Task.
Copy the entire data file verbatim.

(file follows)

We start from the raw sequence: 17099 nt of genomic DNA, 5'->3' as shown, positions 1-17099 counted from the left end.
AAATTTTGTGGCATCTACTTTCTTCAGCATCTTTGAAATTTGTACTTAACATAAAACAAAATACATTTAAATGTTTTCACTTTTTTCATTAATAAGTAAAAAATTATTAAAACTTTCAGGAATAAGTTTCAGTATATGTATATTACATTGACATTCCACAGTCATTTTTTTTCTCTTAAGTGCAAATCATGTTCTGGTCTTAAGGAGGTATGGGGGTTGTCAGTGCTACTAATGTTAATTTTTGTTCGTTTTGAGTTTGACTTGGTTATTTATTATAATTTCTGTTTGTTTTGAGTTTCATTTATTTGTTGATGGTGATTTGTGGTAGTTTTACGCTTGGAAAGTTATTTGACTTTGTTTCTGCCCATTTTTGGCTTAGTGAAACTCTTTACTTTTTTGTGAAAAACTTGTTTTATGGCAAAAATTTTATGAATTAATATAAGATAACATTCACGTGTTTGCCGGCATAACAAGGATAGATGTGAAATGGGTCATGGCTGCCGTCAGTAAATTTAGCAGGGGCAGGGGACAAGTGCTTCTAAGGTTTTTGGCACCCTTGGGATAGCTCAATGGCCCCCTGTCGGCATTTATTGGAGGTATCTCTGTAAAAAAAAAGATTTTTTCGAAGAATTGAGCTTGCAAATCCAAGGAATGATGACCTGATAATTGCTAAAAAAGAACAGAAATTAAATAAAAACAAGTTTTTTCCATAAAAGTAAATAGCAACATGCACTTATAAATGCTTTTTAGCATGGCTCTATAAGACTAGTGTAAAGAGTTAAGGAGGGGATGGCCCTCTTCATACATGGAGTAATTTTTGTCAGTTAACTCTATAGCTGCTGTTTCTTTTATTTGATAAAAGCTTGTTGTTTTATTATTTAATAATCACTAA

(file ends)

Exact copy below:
We start from the raw sequence: 17099 nt of genomic DNA, 5'->3' as shown, positions 1-17099 counted from the left end.
AAATTTTGTGGCATCTACTTTCTTCAGCATCTTTGAAATTTGTACTTAACATAAAACAAAATACATTTAAATGTTTTCACTTTTTTCATTAATAAGTAAAAAATTATTAAAACTTTCAGGAATAAGTTTCAGTATATGTATATTACATTGACATTCCACAGTCATTTTTTTTCTCTTAAGTGCAAATCATGTTCTGGTCTTAAGGAGGTATGGGGGTTGTCAGTGCTACTAATGTTAATTTTTGTTCGTTTTGAGTTTGACTTGGTTATTTATTATAATTTCTGTTTGTTTTGAGTTTCATTTATTTGTTGATGGTGATTTGTGGTAGTTTTACGCTTGGAAAGTTATTTGACTTTGTTTCTGCCCATTTTTGGCTTAGTGAAACTCTTTACTTTTTTGTGAAAAACTTGTTTTATGGCAAAAATTTTATGAATTAATATAAGATAACATTCACGTGTTTGCCGGCATAACAAGGATAGATGTGAAATGGGTCATGGCTGCCGTCAGTAAATTTAGCAGGGGCAGGGGACAAGTGCTTCTAAGGTTTTTGGCACCCTTGGGATAGCTCAATGGCCCCCTGTCGGCATTTATTGGAGGTATCTCTGTAAAAAAAAAGATTTTTTCGAAGAATTGAGCTTGCAAATCCAAGGAATGATGACCTGATAATTGCTAAAAAAGAACAGAAATTAAATAAAAACAAGTTTTTTCCATAAAAGTAAATAGCAACATGCACTTATAAATGCTTTTTAGCATGGCTCTATAAGACTAGTGTAAAGAGTTAAGGAGGGGATGGCCCTCTTCATACATGGAGTAATTTTTGTCAGTTAACTCTATAGCTGCTGTTTCTTTTATTTGATAAAAGCTTGTTGTTTTATTATTTAATAATCACTAA